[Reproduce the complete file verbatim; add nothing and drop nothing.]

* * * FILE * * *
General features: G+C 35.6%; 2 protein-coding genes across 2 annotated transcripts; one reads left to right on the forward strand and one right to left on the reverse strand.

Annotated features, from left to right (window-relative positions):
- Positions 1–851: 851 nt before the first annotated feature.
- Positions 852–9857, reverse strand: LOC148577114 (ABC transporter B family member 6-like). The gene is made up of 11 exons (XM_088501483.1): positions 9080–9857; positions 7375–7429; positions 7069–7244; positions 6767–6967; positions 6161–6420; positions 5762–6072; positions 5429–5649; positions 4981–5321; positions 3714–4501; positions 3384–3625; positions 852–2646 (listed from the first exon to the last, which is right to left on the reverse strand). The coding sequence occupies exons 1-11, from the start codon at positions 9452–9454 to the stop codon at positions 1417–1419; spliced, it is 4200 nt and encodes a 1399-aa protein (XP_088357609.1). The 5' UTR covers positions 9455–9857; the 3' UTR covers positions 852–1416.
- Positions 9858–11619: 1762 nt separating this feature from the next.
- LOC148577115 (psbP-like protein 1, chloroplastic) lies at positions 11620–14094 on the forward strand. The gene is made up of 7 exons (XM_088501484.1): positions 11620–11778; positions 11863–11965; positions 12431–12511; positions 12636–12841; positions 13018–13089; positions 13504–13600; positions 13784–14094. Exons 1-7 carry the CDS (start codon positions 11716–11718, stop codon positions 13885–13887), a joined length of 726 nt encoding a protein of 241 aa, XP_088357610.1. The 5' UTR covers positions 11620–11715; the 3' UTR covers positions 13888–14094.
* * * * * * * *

General features: G+C 35.6%; 2 protein-coding genes across 2 annotated transcripts; one reads left to right on the forward strand and one right to left on the reverse strand.

Annotated features, from left to right (window-relative positions):
- Positions 1–851: 851 nt before the first annotated feature.
- Positions 852–9857, reverse strand: LOC148577114 (ABC transporter B family member 6-like). The gene is made up of 11 exons (XM_088501483.1): positions 9080–9857; positions 7375–7429; positions 7069–7244; positions 6767–6967; positions 6161–6420; positions 5762–6072; positions 5429–5649; positions 4981–5321; positions 3714–4501; positions 3384–3625; positions 852–2646 (listed from the first exon to the last, which is right to left on the reverse strand). The coding sequence occupies exons 1-11, from the start codon at positions 9452–9454 to the stop codon at positions 1417–1419; spliced, it is 4200 nt and encodes a 1399-aa protein (XP_088357609.1). The 5' UTR covers positions 9455–9857; the 3' UTR covers positions 852–1416.
- Positions 9858–11619: 1762 nt separating this feature from the next.
- LOC148577115 (psbP-like protein 1, chloroplastic) lies at positions 11620–14094 on the forward strand. The gene is made up of 7 exons (XM_088501484.1): positions 11620–11778; positions 11863–11965; positions 12431–12511; positions 12636–12841; positions 13018–13089; positions 13504–13600; positions 13784–14094. Exons 1-7 carry the CDS (start codon positions 11716–11718, stop codon positions 13885–13887), a joined length of 726 nt encoding a protein of 241 aa, XP_088357610.1. The 5' UTR covers positions 11620–11715; the 3' UTR covers positions 13888–14094.